BP Plc Chief Executive Officer Bob Dudley said four of 18 employees remain missing and some may have been killed after an al-Qaeda-linked group attacked a natural-gas plant in Algeria.
“While the situation has evolved, it may still be some time before we have the clarity we all desire,” Dudley said in an e-mailed statement from London today. “While not confirmed, tragically we have great fears that there may be one or more fatalities within this number.”
Algerian special forces today attacked the plant operated by BP, Statoil SAS of Norway and Algeria’s Sonatrach, killing 11 terrorists in a “final raid” on the complex, the state-run Algerian Press Service reported. Sixteen hostages were found alive, while seven were killed by the captors, who had set fire to part of the facility near In Amenas in the country’s southeastern desert.
The BP CEO, on a conference call with reporters, said the “highly secured” site employed workers from more than 25 countries, with a total workforce of as many as 700 people. He declined to disclose the nationalities or names of the 18 employees at In Amenas at the request of their families. He called the attack “an unprovoked, violent assault by heavily armed murderers.”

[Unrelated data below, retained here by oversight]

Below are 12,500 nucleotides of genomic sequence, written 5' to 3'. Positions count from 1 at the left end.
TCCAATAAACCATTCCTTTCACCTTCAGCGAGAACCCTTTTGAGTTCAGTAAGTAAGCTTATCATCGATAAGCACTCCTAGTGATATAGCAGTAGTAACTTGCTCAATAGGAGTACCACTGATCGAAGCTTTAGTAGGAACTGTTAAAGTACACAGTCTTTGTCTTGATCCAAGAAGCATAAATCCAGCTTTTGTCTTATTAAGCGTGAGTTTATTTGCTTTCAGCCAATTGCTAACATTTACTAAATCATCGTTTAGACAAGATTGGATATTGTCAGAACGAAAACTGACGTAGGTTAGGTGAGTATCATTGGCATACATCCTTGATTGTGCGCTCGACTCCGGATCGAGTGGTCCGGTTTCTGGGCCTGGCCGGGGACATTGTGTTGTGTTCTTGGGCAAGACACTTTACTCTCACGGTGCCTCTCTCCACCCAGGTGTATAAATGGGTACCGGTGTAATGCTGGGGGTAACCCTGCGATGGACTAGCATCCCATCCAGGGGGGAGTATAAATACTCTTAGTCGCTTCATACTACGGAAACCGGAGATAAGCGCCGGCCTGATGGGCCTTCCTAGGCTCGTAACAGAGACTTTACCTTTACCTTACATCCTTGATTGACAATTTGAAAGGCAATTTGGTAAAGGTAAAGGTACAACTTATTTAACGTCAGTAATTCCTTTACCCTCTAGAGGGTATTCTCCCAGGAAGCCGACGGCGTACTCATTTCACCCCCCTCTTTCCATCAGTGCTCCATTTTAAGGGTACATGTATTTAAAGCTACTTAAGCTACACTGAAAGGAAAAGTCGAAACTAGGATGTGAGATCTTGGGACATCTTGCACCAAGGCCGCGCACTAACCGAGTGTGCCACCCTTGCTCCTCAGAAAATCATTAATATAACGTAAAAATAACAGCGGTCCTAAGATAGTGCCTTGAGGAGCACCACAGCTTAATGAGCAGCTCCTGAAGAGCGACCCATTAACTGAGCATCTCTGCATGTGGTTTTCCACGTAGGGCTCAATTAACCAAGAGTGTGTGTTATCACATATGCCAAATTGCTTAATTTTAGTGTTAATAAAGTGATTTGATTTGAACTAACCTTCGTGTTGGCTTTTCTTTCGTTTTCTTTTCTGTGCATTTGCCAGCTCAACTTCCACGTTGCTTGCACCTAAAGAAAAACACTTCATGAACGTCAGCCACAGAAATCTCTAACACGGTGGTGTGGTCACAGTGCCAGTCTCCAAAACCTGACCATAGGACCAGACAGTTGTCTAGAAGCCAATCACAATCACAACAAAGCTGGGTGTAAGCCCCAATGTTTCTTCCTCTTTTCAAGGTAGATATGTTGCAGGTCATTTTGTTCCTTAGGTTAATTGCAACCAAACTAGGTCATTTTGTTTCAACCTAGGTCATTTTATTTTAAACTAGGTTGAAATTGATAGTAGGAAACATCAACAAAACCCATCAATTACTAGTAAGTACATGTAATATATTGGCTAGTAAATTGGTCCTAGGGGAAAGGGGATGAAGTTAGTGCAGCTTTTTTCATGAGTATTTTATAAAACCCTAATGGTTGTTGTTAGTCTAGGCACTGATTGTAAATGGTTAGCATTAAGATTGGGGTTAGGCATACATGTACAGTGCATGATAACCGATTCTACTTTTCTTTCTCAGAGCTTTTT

“We haven’t experienced an attack on any such facility on this scale before,” Dudley said. “We are reviewing security at our other operations in the region and around the world. There will undoubtedly be government investigations into the horrendous events and we will participate in them fully.”
The 14 BP employees have left the site and are “in a number of places, preparing for transport,” while some of them have already left the country, Dudley said. Two of them sustained non-life-threatening injuries, according to BP.
The Islamic militants struck Jan. 16, and about 30 attackers of various nationalities were involved, APS said, citing security sources.
The group, calling itself Al Mulathameen, had demanded that France end its military intervention in neighboring Mali, which began Jan. 11.
French ground troops advanced in Mali on Jan. 16 to engage Islamist fighters and ethnic Touareg separatists who have taken control of the north of the nation and were moving toward the capital, Bamako. France has a military force of 2,000 in Mali and the number may reach 2,500, the government in Paris said.
“Our focus remains on our colleagues who we have not yet been able to locate and on supporting their families through a time of agonizing uncertainty,” Dudley said in the statement. “BP is a company that cares about its people -- this is a difficult and sad time for all of us.”